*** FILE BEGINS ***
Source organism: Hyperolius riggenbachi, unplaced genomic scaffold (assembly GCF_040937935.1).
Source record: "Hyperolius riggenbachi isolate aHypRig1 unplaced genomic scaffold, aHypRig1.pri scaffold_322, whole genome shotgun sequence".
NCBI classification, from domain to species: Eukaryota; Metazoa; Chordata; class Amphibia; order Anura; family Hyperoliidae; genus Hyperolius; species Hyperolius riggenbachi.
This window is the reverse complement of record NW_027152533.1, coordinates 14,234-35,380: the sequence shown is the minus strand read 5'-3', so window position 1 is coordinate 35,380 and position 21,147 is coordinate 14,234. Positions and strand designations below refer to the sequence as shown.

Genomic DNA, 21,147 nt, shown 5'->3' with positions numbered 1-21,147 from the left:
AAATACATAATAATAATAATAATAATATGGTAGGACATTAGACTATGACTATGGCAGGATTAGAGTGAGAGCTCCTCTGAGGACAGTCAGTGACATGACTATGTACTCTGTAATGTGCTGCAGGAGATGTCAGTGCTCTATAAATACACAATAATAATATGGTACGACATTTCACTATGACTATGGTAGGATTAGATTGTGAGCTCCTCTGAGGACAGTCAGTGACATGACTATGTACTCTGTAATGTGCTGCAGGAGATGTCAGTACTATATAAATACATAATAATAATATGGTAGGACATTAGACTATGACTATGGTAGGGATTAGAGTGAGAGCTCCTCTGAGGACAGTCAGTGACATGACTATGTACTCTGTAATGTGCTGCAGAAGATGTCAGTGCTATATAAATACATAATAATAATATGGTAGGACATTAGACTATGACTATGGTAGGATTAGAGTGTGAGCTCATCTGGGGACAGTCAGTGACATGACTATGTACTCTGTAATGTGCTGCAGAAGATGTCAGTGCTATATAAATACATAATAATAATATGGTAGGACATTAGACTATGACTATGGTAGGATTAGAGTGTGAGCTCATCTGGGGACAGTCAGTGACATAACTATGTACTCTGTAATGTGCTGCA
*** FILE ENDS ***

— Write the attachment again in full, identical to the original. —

Source organism: Hyperolius riggenbachi, unplaced genomic scaffold (assembly GCF_040937935.1).
Source record: "Hyperolius riggenbachi isolate aHypRig1 unplaced genomic scaffold, aHypRig1.pri scaffold_322, whole genome shotgun sequence".
NCBI classification, from domain to species: Eukaryota; Metazoa; Chordata; class Amphibia; order Anura; family Hyperoliidae; genus Hyperolius; species Hyperolius riggenbachi.
This window is the reverse complement of record NW_027152533.1, coordinates 14,234-35,380: the sequence shown is the minus strand read 5'-3', so window position 1 is coordinate 35,380 and position 21,147 is coordinate 14,234. Positions and strand designations below refer to the sequence as shown.

Genomic DNA, 21,147 nt, shown 5'->3' with positions numbered 1-21,147 from the left:
AAATACATAATAATAATAATAATAATATGGTAGGACATTAGACTATGACTATGGCAGGATTAGAGTGAGAGCTCCTCTGAGGACAGTCAGTGACATGACTATGTACTCTGTAATGTGCTGCAGGAGATGTCAGTGCTCTATAAATACACAATAATAATATGGTACGACATTTCACTATGACTATGGTAGGATTAGATTGTGAGCTCCTCTGAGGACAGTCAGTGACATGACTATGTACTCTGTAATGTGCTGCAGGAGATGTCAGTACTATATAAATACATAATAATAATATGGTAGGACATTAGACTATGACTATGGTAGGGATTAGAGTGAGAGCTCCTCTGAGGACAGTCAGTGACATGACTATGTACTCTGTAATGTGCTGCAGAAGATGTCAGTGCTATATAAATACATAATAATAATATGGTAGGACATTAGACTATGACTATGGTAGGATTAGAGTGTGAGCTCATCTGGGGACAGTCAGTGACATGACTATGTACTCTGTAATGTGCTGCAGAAGATGTCAGTGCTATATAAATACATAATAATAATATGGTAGGACATTAGACTATGACTATGGTAGGATTAGAGTGTGAGCTCATCTGGGGACAGTCAGTGACATAACTATGTACTCTGTAATGTGCTGCA